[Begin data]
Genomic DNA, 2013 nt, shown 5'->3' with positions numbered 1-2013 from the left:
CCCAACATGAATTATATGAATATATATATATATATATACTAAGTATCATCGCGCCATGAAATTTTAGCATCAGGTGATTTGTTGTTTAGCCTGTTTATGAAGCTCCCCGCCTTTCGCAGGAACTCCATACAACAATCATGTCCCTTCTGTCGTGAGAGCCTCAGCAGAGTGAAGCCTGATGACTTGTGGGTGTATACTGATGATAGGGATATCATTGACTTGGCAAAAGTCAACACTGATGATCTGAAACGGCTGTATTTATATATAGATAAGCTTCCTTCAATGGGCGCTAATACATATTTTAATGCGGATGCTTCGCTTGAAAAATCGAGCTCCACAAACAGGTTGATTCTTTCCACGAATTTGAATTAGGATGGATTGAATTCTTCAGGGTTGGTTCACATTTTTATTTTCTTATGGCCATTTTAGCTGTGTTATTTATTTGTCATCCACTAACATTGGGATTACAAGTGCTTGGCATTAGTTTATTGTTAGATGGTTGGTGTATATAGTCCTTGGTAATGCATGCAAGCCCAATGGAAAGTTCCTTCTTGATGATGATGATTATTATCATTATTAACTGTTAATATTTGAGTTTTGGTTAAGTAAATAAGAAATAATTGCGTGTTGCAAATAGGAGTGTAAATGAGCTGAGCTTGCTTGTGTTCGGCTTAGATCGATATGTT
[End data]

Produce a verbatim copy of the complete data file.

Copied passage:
Genomic DNA, 2013 nt, shown 5'->3' with positions numbered 1-2013 from the left:
CCCAACATGAATTATATGAATATATATATATATATATACTAAGTATCATCGCGCCATGAAATTTTAGCATCAGGTGATTTGTTGTTTAGCCTGTTTATGAAGCTCCCCGCCTTTCGCAGGAACTCCATACAACAATCATGTCCCTTCTGTCGTGAGAGCCTCAGCAGAGTGAAGCCTGATGACTTGTGGGTGTATACTGATGATAGGGATATCATTGACTTGGCAAAAGTCAACACTGATGATCTGAAACGGCTGTATTTATATATAGATAAGCTTCCTTCAATGGGCGCTAATACATATTTTAATGCGGATGCTTCGCTTGAAAAATCGAGCTCCACAAACAGGTTGATTCTTTCCACGAATTTGAATTAGGATGGATTGAATTCTTCAGGGTTGGTTCACATTTTTATTTTCTTATGGCCATTTTAGCTGTGTTATTTATTTGTCATCCACTAACATTGGGATTACAAGTGCTTGGCATTAGTTTATTGTTAGATGGTTGGTGTATATAGTCCTTGGTAATGCATGCAAGCCCAATGGAAAGTTCCTTCTTGATGATGATGATTATTATCATTATTAACTGTTAATATTTGAGTTTTGGTTAAGTAAATAAGAAATAATTGCGTGTTGCAAATAGGAGTGTAAATGAGCTGAGCTTGCTTGTGTTCGGCTTAGATCGATATGTT